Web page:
roundabout accidents

Common Causes of Roundabout Accidents

Roundabouts, when used properly, are an excellent tool for maintaining the flow of traffic and avoiding the traffic backup that occurs at stoplights. When used by inexperienced drivers, roundabouts are an accident magnet. That’s why, as an experienced driver, you should be particularly careful when navigating a roundabout—especially one that’s new to your area.

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How Roundabouts Work

Roundabouts give right of way to those already in the roundabout. When you enter, you are supposed to look to the left and wait for a natural break in the traffic so you can enter safely. In turn, this means that you essentially yield right of way to those entering from the left. Most roundabouts have multiple lanes, so it’s important to watch for marking on the road indicating which lanes are for turning out of the roundabout.

Your speed should be kept relatively low the entire time you’re in the roundabout, including when you enter and exit.

Although roundabouts are fairly simple, they can be confusing to those who are just now getting used to them. These are some of the most common causes of roundabout accidents.

Common Cause #1: Speeding

Speeding is perhaps one of the most dangerous things you can do in a roundabout. A roundabout is basically one very tight turn, and when you speed, you have no room for error. Additionally, if you drive faster than what is permitted, someone may enter when it is not safe to do so because they have misjudged your speed. Someone who speeds through a roundabout could hit the median, drift into the next lane, or clip the outside curb.

Common Cause #2: Stopping in the Roundabout

While this may sound silly, you might be surprised how many people come to a complete stop in the middle of a roundabout. This generally happens when they are attempting to read their GPS, are unsure which exit they get out at, or don’t know which lane they should exit from. Roundabouts are based on a never-ending flow of traffic, and someone stopping can cause a multi-car crash in seconds. Instead of stopping, drivers should continue through the roundabout and look for signs indicating how and when to exit.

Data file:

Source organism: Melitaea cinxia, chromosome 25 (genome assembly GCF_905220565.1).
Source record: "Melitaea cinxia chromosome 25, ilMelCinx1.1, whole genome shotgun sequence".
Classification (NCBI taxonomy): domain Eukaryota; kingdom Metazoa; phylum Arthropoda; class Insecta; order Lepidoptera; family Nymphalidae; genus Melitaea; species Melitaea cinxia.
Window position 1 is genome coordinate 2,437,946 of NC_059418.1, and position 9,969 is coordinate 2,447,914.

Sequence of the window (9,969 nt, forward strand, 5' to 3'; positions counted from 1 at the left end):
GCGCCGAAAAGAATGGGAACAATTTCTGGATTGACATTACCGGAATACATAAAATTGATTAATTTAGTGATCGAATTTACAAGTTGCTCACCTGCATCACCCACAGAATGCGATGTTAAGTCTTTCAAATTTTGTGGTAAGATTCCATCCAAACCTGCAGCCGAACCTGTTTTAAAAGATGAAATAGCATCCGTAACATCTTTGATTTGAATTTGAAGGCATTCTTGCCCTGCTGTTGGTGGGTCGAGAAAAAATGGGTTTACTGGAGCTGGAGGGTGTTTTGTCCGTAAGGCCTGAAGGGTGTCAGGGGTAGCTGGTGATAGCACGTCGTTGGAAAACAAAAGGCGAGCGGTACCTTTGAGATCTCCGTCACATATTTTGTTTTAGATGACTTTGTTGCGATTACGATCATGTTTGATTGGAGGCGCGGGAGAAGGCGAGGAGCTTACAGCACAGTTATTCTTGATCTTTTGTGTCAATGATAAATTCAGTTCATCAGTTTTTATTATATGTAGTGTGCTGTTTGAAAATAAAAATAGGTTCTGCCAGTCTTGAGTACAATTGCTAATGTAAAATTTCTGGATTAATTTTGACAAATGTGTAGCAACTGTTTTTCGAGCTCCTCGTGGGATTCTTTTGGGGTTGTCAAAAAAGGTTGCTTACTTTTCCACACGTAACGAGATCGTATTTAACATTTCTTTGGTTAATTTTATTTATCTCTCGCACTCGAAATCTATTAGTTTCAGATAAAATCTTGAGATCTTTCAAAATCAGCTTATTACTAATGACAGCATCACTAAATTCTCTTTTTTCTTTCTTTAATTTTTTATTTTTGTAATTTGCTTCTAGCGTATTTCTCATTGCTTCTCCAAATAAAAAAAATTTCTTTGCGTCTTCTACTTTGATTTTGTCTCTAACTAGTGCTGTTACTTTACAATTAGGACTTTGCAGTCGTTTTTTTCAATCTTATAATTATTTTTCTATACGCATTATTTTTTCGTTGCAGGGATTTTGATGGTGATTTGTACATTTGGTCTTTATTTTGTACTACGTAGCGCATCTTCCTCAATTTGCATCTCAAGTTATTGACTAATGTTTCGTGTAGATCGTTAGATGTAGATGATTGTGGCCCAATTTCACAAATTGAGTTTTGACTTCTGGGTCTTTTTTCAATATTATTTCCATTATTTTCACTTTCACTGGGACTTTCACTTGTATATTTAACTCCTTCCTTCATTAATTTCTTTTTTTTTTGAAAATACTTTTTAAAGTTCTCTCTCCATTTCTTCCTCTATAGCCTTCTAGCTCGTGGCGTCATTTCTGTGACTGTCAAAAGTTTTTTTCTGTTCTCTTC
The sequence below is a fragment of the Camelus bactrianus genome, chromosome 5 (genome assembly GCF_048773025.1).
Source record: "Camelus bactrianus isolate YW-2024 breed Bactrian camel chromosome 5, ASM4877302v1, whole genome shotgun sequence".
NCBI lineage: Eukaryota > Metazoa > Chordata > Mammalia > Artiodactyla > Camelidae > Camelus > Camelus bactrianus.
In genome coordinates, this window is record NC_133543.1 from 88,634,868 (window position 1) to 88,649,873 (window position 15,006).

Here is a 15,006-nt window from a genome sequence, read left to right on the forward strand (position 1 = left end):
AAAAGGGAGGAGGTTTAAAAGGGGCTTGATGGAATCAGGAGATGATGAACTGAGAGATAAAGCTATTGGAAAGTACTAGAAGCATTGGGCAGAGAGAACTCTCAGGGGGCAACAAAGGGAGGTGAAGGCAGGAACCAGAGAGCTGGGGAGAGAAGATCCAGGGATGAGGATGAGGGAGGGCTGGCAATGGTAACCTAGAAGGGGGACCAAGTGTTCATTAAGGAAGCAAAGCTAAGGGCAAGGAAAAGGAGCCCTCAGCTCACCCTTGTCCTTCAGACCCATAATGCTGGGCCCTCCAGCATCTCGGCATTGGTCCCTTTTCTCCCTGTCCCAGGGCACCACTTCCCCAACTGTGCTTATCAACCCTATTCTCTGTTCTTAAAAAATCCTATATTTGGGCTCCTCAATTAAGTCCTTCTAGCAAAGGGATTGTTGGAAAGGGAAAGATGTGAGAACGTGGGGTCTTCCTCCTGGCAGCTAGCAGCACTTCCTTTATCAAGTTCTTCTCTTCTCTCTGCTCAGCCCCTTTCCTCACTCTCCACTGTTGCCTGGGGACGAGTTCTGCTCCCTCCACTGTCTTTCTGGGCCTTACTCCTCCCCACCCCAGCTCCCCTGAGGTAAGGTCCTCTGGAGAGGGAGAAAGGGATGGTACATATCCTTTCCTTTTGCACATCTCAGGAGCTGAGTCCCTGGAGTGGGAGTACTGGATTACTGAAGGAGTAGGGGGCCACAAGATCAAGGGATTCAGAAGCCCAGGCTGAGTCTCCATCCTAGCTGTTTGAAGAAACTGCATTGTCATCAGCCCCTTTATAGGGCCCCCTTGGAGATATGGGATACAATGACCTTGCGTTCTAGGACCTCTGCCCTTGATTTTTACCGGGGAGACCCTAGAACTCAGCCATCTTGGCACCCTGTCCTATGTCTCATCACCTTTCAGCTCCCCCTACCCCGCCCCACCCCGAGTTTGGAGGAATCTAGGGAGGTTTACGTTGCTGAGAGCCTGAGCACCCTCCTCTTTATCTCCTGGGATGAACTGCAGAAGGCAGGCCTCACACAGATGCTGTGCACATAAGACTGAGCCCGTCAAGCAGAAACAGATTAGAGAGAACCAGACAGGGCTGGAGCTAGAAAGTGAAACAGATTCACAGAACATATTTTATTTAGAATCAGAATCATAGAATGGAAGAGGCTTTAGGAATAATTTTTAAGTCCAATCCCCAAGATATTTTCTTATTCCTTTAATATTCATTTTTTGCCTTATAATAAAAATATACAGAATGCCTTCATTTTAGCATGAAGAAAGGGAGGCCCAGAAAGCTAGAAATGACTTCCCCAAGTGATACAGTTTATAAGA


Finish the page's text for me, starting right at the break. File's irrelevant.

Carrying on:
Common Cause #3: Using the Wrong Lane or Switching Lanes Unsafely

In multi-lane roundabouts, you should always be aware of which lane or lanes you can exit from. When someone realizes they’re in the wrong lane and can’t switch over in time, they should go through the roundabout again and catch the exit the next time. When they choose to cut across multiple lanes instead, they put everyone in the roundabout at risk of an accident.

On the same note, it’s important to know which lanes you can continue driving in if you aren’t immediately exiting. Some lanes are exit only, and by continuing to drive, you can interfere with the flow of traffic.

Common Cause #4: Failing to Yield

Failure to yield is one of the most common causes of all traffic accidents, so it should come as no surprise that they are a common cause of roundabout collisions. Consider a driver who has never experienced a roundabout before. As they pull up, they may see that there is no one to their right.

Since you yield to the right in almost every other traffic setting, they may assume that they can go and that drivers to their left will yield to them. If they enter the roundabout when someone is approaching from the left, they will likely cause a crash. Similarly, failing to yield when changing lanes also increases the likelihood of a collision.

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